According to Environment and Climate Change Canada, the country is warming, on average, about double the global rate.

Scientists with the National Oceanic and Atmospheric Administration in the U.S. recently found 2020 was earth’s second-hottest year on record, with the average land and ocean surface temperature across the globe at 0.98 of a degree C above the 20th-century average.

However, the agency found the northern hemisphere saw its hottest year on record, at 1.28 degrees C above the average.

“(In Canada) we are looking at about 6.4C degrees of warming this century, which isn’t much less than one degree per decade, which is just a terrifying rate of warming,” Darrin Qualman, the director of climate crisis policy and action at the National Farmer’s Union said.

Qualman said there is “massive change coming” to Canada’s Prairies, which will be “incredibly destructive.”

“It’s not going too far to say that if we made that happen, parts of the Prairies wouldn’t be farmable anymore,” he said.

According to the federal government, in 2018 Canada’s agriculture and agri-food system generated $143 billion, accounting for 7.4 per cent of the country’s GDP.

The sector employed 2.3 million people in 2018. The majority of the 64.2 million hectares of farmland in Canada is concentrated in the Prairies and in southern Ontario.

The effects of climate change are already being felt on the ground in the Prairies, Qualman said, adding that the NFU has already heard from farmers complaining of “challenging weather.”

“People are sharing pictures of flattened crops and buildings, et cetera, that have been damaged,” he said. “And we’re still at the beginning of this.”

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Insect-based dog food aims to cut your pet’s carbon pawprint





Meat has an enormous carbon footprint, with livestock liable for about 15 per cent of worldwide emissions, as we have beforehand mentioned on this e-newsletter. That is prompted specialists to suggest consuming much less meat for sustainability (and well being) causes.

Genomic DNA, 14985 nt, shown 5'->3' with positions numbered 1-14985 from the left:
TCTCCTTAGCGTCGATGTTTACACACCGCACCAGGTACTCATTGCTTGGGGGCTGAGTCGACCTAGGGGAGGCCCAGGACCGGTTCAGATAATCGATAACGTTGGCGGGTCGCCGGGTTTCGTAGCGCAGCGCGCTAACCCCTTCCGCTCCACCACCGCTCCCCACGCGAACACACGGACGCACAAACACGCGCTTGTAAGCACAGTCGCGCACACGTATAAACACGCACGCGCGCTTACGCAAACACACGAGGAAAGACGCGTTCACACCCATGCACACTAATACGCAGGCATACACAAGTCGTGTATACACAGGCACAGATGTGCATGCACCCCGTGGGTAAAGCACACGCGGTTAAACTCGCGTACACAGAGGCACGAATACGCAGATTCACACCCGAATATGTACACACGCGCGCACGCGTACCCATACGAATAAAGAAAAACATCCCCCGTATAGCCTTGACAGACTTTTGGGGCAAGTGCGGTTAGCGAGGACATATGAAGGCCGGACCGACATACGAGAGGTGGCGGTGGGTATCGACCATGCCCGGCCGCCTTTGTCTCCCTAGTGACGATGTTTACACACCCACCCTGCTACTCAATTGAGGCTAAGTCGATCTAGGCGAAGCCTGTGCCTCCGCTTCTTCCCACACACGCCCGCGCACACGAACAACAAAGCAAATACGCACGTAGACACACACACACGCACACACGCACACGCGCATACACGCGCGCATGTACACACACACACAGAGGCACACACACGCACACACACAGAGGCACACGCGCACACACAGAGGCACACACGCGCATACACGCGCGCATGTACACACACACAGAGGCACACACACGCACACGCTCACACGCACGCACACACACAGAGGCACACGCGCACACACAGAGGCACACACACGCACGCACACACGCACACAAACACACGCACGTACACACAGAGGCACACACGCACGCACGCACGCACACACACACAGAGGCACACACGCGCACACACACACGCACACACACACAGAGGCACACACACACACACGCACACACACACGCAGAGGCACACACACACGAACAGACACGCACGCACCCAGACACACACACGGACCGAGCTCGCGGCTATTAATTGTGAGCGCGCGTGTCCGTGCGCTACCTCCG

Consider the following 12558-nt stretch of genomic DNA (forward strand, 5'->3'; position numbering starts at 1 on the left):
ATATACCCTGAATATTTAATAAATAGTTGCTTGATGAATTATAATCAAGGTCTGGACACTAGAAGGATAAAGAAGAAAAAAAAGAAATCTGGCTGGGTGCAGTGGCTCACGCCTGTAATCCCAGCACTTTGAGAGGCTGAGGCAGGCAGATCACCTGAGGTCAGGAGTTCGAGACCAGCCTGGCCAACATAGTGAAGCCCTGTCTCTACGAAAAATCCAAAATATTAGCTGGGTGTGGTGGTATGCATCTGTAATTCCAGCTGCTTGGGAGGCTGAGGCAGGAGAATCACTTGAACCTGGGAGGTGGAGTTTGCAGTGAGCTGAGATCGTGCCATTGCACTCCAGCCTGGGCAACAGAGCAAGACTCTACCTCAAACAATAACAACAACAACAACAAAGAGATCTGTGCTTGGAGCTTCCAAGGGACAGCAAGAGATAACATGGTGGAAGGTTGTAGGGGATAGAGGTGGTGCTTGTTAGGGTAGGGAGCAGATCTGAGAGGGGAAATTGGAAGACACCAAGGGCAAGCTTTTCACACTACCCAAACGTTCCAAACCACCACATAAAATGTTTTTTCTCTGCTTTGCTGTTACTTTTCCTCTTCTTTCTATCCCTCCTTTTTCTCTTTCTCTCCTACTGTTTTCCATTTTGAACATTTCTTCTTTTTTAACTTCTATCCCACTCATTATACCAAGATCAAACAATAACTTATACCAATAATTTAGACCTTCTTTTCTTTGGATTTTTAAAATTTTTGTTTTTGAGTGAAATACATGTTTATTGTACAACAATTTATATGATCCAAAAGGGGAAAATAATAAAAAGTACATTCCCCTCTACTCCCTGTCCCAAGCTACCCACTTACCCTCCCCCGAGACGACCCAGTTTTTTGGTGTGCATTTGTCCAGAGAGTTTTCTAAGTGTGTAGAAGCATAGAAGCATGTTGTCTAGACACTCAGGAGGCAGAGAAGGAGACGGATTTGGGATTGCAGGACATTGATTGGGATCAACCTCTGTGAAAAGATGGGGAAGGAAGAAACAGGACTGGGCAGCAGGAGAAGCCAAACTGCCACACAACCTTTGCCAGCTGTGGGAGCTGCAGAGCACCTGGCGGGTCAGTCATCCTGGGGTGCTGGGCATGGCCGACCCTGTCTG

However what about your pet? One research discovered that the methane and nitrous oxide emissions generated by canine and cat meals within the U.S. alone had been equal to about 64 million tonnes of CO2, or roughly the quantity produced by 13.6 million automobiles. And it might be getting worse, with a development towards feeding pets “human-grade” meat.

That is prompted some pet meals makers to look to lower-carbon protein sources — together with bugs.

Research present that producing insect-based meals requires far much less feed, land and water and generates far fewer greenhouse fuel emissions per kilogram than meats comparable to beef, pork or rooster.

That is one of many causes increasingly more pet meals containing insect protein are hitting the market. Purina, a model owned by multinational Nestlé, launched a line of canine and cat meals containing black soldier fly larvae in Switzerland in November.

In Canada, Montreal-based Wilder Harrier began promoting canine treats made with cricket protein in 2015 and pet food made with black soldier fly larvae in 2019. It plans to broaden to launch a line of insect-based cat treats later this yr and cat meals in 2022 due to “a ton of demand,” mentioned firm co-founder Philippe Poirier.

Wilder Harrier initially labored with animal nutritionists on insect-based merchandise to unravel a unique downside — specifically, the founders’ canines had allergy symptoms to frequent meats utilized in canine meals. Poirier mentioned now about half its prospects hunt down the product due to their pets’ allergy symptoms and about half for environmental causes.

Dr. Cailin Heinze, a U.S.-based veterinary nutritionist licensed by the American School of Veterinary Vitamin, has written concerning the environmental influence of pet meals. She mentioned we’re typically “not as involved as we probably ought to [be]” concerning the environmental footprint of pets.

Alternatively, she famous that the longer-term influence of newer diets, comparable to vegan meals and people containing bugs, hasn’t been nicely examined in comparison with conventional pet meals.

Maria Cattai de Godoy, an assistant professor of animal sciences on the College of Illinois who research novel proteins for pet meals (together with bugs, yeast and plant-based substances), mentioned such substances are rigorously examined to find out their security and diet earlier than being added to pet meals. 

“This can be a very extremely regulated trade,” she mentioned, however admitted it is also evolving.

Relating to bugs, she mentioned constructive information “reveals promise in direction of utilizing them increasingly more in pet meals.” Insect-based proteins have additionally earned the endorsement of the British Veterinary Affiliation, which says some insect-based meals could also be higher for pets than prime steak.

However Godoy famous that there isn’t any one-size-fits-all resolution, and pet homeowners ought to take into consideration the wants of their very own particular person pet and analysis whether or not a specific weight loss plan can be appropriate.

She mentioned that other than the kind of protein, issues like packaging and manufacturing strategies may also make a distinction. For instance, utilizing meat byproducts that may in any other case turn into waste would not drive elevated meat manufacturing the identical approach as utilizing human-grade meat.